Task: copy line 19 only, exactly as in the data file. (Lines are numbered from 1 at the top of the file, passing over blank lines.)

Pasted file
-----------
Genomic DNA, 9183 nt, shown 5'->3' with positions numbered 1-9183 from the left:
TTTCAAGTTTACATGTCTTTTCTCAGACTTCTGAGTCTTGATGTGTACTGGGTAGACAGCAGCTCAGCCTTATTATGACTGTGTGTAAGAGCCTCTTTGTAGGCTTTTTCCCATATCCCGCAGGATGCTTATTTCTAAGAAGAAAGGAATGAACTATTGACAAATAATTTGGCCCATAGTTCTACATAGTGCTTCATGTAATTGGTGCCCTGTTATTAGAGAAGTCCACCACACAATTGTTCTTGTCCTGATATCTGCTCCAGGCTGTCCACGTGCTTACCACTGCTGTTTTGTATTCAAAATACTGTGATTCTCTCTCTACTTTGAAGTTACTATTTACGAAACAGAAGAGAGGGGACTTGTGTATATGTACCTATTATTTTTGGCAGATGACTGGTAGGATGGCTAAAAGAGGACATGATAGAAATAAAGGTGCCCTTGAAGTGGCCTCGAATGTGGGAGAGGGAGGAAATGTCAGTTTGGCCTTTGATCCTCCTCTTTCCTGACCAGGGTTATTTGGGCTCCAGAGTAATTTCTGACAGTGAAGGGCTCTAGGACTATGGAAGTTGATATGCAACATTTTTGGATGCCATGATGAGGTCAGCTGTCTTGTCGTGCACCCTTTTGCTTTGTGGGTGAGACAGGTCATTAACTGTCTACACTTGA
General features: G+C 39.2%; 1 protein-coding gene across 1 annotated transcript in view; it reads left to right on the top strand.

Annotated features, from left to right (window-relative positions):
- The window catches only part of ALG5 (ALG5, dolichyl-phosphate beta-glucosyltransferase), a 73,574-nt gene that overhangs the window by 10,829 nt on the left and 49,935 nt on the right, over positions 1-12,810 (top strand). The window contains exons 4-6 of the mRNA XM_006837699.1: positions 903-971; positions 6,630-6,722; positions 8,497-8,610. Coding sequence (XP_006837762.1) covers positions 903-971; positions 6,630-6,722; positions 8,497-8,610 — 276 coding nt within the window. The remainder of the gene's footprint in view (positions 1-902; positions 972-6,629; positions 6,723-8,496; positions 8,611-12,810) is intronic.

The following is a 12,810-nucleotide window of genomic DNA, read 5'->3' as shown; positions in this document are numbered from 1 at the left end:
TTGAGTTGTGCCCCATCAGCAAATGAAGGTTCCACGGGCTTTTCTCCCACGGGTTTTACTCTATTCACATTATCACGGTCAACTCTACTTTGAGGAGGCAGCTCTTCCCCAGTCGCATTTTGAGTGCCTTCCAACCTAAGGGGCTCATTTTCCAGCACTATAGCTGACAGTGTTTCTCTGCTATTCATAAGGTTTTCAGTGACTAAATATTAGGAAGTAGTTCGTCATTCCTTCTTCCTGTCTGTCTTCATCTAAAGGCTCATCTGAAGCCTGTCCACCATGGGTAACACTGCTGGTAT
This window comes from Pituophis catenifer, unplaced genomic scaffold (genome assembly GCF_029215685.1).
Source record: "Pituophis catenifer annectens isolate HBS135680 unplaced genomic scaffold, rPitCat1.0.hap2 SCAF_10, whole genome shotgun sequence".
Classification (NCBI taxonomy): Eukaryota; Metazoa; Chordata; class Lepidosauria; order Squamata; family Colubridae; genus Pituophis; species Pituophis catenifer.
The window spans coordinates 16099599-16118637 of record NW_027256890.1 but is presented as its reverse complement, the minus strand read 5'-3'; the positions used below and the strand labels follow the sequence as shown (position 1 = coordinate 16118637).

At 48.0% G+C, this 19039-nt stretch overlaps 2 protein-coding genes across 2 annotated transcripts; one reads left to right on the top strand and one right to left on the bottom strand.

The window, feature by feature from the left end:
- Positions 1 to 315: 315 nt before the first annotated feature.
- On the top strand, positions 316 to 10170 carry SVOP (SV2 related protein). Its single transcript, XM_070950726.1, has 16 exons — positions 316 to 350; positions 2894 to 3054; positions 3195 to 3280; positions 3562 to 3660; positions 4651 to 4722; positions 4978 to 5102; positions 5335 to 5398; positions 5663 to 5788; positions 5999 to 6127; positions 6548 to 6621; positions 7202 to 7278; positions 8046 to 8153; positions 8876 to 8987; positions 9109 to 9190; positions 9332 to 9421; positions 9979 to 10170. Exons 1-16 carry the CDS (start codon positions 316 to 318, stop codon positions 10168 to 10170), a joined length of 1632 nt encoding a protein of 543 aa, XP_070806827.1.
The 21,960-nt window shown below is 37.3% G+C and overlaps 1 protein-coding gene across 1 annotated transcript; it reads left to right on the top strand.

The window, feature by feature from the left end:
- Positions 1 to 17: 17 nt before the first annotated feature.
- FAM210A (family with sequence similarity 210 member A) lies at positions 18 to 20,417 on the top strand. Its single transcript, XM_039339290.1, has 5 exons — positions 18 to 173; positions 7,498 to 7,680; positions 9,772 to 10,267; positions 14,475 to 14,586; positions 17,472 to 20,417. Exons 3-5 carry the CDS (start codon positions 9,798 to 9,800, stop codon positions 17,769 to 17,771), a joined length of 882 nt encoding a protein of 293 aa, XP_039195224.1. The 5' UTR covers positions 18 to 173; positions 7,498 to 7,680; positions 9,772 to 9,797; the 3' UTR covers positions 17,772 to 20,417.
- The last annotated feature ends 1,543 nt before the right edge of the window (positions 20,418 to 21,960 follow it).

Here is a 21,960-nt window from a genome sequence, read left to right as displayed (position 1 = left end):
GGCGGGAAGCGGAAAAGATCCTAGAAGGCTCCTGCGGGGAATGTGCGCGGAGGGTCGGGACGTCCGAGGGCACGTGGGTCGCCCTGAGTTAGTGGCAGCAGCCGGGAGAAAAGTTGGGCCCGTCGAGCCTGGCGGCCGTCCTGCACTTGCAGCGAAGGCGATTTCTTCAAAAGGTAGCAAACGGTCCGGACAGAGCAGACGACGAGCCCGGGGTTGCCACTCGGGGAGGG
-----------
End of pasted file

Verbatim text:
- FAM210A (family with sequence similarity 210 member A) lies at positions 18 to 20,417 on the top strand. Its single transcript, XM_039339290.1, has 5 exons — positions 18 to 173; positions 7,498 to 7,680; positions 9,772 to 10,267; positions 14,475 to 14,586; positions 17,472 to 20,417. Exons 3-5 carry the CDS (start codon positions 9,798 to 9,800, stop codon positions 17,769 to 17,771), a joined length of 882 nt encoding a protein of 293 aa, XP_039195224.1. The 5' UTR covers positions 18 to 173; positions 7,498 to 7,680; positions 9,772 to 9,797; the 3' UTR covers positions 17,772 to 20,417.